Tautology

29 Oct

Listening to BBC Radio 4 yesterday, I heard someone say that there were “various different reasons for…”. In this context, “various” and “different” mean the same thing: they are tautologous.

“Tautology” – which according to the Oxford English Dictionary is the “repetition…of the same statement, word or phrase, or the same idea or statement in other words” – comes sometimes, I imagine, from the speaker or writer trying to emphasise a point: reduce down, instead of reduce; join together, instead of join; mix together, instead of mix; etc.

At other times, it is probably because the speaker or writer doesn’t understand the precise meaning of a word: it is not, for example, correct to say, “raze to the ground”, because the definition of raze is “to destroy completely, to obliterate”; you don’t “revert back” to something, because revert means “to go back”; and you don’t have a “necessary requisite”, because a requisite is “something essential” – and finally, you should never put “in addition” in the same sentence as “also” or “as well”.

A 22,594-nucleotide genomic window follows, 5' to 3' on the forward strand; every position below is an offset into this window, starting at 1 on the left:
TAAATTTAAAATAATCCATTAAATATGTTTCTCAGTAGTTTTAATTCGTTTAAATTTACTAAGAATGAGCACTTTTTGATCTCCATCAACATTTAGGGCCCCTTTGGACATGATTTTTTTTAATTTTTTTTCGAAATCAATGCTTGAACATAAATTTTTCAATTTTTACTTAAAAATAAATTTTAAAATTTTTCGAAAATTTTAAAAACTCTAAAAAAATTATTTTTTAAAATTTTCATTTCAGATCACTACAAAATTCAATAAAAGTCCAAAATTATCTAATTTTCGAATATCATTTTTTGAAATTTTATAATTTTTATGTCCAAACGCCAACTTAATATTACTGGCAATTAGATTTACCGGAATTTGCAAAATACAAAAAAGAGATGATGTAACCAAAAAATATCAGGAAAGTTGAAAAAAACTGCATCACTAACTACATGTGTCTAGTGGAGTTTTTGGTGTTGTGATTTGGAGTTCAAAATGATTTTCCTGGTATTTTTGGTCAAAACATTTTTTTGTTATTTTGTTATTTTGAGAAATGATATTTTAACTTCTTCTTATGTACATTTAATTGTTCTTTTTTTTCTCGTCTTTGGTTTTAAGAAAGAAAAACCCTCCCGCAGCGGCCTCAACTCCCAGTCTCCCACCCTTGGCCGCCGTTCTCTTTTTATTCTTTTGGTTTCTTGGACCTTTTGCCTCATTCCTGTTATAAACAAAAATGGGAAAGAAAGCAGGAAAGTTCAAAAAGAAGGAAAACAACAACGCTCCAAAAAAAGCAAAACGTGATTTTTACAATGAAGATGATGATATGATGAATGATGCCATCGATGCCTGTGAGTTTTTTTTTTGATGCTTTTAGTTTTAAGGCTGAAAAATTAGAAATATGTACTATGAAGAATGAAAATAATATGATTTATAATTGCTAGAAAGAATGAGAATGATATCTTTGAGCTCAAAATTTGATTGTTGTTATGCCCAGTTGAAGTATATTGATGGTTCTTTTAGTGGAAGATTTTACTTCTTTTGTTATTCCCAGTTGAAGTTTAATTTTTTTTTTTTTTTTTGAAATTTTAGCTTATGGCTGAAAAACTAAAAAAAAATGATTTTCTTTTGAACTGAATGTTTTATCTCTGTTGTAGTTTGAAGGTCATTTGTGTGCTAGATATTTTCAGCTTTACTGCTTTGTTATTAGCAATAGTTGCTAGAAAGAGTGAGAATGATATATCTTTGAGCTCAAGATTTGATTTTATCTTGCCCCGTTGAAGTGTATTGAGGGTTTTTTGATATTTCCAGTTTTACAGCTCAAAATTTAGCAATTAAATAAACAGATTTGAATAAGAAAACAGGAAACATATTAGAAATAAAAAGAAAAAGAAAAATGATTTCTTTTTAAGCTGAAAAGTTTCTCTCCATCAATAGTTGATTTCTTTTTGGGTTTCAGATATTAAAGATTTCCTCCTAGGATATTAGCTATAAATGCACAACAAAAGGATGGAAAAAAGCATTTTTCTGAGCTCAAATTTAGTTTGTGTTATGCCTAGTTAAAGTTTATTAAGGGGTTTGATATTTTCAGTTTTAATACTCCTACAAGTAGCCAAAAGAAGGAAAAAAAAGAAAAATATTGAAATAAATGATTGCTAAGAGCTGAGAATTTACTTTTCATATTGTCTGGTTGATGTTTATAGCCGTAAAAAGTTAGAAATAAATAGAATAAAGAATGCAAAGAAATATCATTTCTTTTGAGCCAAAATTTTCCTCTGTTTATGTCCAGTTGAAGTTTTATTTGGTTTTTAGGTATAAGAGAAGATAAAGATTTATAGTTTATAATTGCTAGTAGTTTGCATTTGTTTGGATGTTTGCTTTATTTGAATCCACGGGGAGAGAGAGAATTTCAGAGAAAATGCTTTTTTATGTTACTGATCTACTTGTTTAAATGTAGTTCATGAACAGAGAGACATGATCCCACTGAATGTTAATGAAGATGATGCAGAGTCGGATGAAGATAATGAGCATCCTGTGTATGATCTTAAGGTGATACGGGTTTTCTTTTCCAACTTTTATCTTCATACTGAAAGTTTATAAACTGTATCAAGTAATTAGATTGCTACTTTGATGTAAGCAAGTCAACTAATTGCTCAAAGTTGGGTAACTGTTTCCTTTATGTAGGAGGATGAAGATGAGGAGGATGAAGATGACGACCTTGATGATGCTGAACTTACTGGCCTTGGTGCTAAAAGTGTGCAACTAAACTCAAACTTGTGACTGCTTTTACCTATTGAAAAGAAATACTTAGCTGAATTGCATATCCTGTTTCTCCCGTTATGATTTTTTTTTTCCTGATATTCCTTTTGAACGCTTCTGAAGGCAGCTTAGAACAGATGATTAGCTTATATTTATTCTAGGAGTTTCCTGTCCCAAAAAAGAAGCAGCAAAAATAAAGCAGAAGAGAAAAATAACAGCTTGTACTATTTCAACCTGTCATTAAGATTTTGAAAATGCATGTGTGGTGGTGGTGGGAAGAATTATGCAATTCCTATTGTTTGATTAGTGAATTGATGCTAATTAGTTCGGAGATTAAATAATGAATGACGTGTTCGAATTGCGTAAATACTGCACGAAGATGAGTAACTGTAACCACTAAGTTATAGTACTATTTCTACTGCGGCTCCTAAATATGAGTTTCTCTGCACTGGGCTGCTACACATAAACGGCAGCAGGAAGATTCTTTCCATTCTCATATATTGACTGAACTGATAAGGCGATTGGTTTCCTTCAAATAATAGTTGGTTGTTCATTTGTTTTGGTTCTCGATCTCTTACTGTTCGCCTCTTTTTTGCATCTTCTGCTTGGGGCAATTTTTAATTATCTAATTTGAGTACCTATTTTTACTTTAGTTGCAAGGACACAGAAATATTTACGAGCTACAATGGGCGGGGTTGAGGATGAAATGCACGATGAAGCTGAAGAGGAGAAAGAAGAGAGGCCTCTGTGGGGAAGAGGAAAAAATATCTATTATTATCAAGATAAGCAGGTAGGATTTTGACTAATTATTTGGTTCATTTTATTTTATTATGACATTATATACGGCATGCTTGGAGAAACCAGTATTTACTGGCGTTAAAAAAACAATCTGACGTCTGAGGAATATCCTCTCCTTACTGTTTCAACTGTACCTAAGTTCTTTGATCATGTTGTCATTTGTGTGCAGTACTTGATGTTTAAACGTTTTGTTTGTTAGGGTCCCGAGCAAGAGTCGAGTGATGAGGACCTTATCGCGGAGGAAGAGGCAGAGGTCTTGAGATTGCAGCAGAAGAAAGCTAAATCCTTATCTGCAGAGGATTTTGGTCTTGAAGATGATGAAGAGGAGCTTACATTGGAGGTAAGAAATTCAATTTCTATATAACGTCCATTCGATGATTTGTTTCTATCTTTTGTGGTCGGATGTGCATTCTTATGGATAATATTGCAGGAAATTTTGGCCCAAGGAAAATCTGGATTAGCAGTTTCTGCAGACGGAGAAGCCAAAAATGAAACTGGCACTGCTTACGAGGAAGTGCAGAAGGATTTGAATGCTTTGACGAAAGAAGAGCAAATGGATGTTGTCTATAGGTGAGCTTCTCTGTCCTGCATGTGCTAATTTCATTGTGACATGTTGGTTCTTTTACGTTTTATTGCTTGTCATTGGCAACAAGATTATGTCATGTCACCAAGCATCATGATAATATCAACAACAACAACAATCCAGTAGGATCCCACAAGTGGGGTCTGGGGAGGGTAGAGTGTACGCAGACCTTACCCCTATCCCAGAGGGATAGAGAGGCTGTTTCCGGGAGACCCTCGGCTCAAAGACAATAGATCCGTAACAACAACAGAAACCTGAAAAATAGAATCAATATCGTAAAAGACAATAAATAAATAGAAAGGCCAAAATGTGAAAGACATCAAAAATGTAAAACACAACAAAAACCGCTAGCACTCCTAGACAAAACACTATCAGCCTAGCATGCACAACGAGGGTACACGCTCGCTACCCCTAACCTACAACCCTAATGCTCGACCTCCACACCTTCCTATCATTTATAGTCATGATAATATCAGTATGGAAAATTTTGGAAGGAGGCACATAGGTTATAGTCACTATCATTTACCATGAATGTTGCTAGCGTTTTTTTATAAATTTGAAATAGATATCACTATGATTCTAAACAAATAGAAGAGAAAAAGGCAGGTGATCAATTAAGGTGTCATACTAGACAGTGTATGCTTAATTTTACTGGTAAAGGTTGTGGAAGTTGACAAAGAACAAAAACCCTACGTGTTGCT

The golden rules? Think before you speak or write; don’t use two (or more) words where one will do; if you’re not sure of the meaning of a word, look it up!

Today’s picture

Oh dear, the clocks have gone back – it’s 17.15 and pitch dark (and it’s pouring with rain, again). This is sunset at Uluru, Australia.Image

 

 

 

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One Response to “Tautology”

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  1. Tautology « alswordsnpictures - October 29, 2012

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